A quick report: Setting up your oral history project

Margaret Cherin, Bard College at Simon’s Rock Archivist, shows her project

If you are thinking of starting an oral history project, the first question you should ask yourself is,  “What is my goal?”

That question, according to Margaret Cherin, Archivist at Bard College at Simon’s Rock and director of the Simon’s Rock Oral History Project, gets the project off to start that is more likely to lead to sustainable results.  Many people race to get to the interviews without really thinking why they are doing the project, except to catch elders before it is too late. They often find themselves quickly overwhelmed by the details of the project.  “The clearer you are about the end goal, the better,” she said.

She shared her own spreadsheet with the group, gathered for a Housatonic Heritage Oral History Center at BCC workshop held at the BCC South County Center in Gt. Barrington. This spreadsheet is where she meticulously tracks the  interview process, from pre-interview  letter or conversation through to the safe redundant archiving (in two or three different places).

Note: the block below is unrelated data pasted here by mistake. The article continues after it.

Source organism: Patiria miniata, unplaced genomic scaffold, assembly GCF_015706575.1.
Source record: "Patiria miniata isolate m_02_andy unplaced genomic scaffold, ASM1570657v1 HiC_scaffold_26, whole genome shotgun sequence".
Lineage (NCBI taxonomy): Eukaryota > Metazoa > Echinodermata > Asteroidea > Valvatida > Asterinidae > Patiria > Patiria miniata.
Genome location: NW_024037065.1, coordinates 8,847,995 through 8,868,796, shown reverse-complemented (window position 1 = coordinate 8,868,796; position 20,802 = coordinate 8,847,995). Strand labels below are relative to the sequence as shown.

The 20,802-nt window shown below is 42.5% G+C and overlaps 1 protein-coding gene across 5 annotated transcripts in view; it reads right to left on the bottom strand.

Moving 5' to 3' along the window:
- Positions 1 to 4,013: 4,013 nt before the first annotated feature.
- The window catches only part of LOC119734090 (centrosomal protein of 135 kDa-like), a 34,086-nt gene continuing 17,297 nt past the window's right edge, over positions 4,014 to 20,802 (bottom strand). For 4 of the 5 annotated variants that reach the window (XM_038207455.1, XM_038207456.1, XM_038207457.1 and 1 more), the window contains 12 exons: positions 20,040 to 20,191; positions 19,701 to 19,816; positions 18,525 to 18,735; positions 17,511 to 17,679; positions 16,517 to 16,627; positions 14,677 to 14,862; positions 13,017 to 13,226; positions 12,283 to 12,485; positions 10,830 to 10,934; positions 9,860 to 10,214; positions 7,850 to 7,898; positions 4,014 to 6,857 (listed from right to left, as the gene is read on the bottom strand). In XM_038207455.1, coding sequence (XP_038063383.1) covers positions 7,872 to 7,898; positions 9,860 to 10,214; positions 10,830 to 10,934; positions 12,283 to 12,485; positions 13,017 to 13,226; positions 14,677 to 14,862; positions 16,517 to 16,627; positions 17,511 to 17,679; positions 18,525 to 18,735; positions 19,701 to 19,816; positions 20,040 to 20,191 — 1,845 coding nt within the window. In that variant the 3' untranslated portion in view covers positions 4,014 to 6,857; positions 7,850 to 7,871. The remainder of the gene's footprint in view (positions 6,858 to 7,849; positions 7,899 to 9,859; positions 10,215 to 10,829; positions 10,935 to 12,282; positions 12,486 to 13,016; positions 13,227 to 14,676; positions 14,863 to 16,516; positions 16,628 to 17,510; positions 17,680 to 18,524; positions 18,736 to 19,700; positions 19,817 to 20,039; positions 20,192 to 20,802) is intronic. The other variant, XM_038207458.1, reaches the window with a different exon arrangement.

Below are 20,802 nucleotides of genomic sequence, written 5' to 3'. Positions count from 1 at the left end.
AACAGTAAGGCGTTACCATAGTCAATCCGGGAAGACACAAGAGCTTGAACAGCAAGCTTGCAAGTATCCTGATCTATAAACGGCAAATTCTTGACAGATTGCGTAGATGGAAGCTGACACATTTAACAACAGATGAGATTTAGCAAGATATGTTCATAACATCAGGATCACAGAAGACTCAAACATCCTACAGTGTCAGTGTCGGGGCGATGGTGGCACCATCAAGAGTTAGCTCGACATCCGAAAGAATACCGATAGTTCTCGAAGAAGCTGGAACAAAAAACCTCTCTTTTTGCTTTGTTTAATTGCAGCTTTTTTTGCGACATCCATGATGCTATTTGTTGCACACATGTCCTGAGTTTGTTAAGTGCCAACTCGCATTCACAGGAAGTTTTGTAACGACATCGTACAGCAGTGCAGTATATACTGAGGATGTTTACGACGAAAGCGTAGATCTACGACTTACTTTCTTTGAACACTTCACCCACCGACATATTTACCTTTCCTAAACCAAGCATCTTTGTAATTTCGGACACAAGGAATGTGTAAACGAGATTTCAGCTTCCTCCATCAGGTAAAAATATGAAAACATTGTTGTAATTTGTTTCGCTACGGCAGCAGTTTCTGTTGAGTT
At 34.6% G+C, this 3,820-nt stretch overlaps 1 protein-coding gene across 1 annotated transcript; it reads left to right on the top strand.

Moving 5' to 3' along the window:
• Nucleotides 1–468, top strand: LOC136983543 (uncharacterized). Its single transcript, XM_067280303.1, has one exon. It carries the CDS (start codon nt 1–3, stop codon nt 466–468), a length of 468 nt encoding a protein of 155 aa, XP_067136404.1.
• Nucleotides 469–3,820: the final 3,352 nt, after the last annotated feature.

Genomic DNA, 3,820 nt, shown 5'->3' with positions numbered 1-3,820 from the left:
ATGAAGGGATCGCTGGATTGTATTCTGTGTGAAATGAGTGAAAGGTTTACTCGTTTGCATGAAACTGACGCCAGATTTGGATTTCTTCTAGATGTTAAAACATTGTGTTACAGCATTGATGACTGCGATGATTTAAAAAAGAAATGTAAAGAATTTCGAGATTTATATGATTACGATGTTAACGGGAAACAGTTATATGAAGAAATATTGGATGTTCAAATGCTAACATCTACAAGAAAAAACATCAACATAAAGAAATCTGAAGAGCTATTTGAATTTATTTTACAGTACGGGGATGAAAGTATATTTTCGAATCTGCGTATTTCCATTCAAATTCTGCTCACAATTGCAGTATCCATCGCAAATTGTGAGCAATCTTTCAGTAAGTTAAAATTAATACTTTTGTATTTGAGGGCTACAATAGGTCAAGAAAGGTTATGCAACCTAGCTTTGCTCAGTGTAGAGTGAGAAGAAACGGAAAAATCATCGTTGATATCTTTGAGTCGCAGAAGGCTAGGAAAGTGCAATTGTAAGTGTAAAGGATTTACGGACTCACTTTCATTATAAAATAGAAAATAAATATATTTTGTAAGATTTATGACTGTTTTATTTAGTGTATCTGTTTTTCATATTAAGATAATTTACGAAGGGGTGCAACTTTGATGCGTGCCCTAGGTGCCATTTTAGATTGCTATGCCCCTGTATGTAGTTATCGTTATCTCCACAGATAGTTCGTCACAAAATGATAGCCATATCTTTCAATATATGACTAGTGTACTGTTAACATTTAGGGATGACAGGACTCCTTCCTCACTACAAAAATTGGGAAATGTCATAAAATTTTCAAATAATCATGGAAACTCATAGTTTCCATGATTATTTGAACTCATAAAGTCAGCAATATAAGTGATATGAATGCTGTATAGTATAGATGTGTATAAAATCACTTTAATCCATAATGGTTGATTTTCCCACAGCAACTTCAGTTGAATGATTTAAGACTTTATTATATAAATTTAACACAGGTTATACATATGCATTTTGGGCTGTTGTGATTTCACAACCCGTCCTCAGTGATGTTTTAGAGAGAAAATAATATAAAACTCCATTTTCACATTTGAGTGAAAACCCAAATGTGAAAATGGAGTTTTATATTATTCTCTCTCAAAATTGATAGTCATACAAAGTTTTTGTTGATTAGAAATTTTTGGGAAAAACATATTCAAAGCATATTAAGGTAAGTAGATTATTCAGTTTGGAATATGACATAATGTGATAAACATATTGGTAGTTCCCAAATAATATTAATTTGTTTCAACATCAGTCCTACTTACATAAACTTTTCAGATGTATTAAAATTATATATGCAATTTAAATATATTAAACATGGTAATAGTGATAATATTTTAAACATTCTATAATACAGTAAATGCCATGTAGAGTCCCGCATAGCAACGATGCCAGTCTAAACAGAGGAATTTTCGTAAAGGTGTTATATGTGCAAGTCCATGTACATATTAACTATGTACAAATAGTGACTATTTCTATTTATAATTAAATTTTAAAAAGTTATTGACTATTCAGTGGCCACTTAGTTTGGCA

(The Oral History Center is preparing a copy of her spreadsheet and will post it on this blog.)

Margaret showed us archival boxes, and stressed that paper is still the most stable material/format.  “Think 100 years,” she said, when preparing your project.  How will people find what you have done? In what condition will it be?  So, in addition to the digital archiving, she always prints out the transcription of the interview, on acid free paper, and puts it into an archival box that is well labeled and carefully stored.

(Margaret Cherin showing a video made with the oral histories collected at Bard College at Simon’s Rock.  In front, on the table, you see the archival box, and to the left of it, her small, three-terabyte drive, just one of two or three digital locations for the digital files.)

Written by Judith

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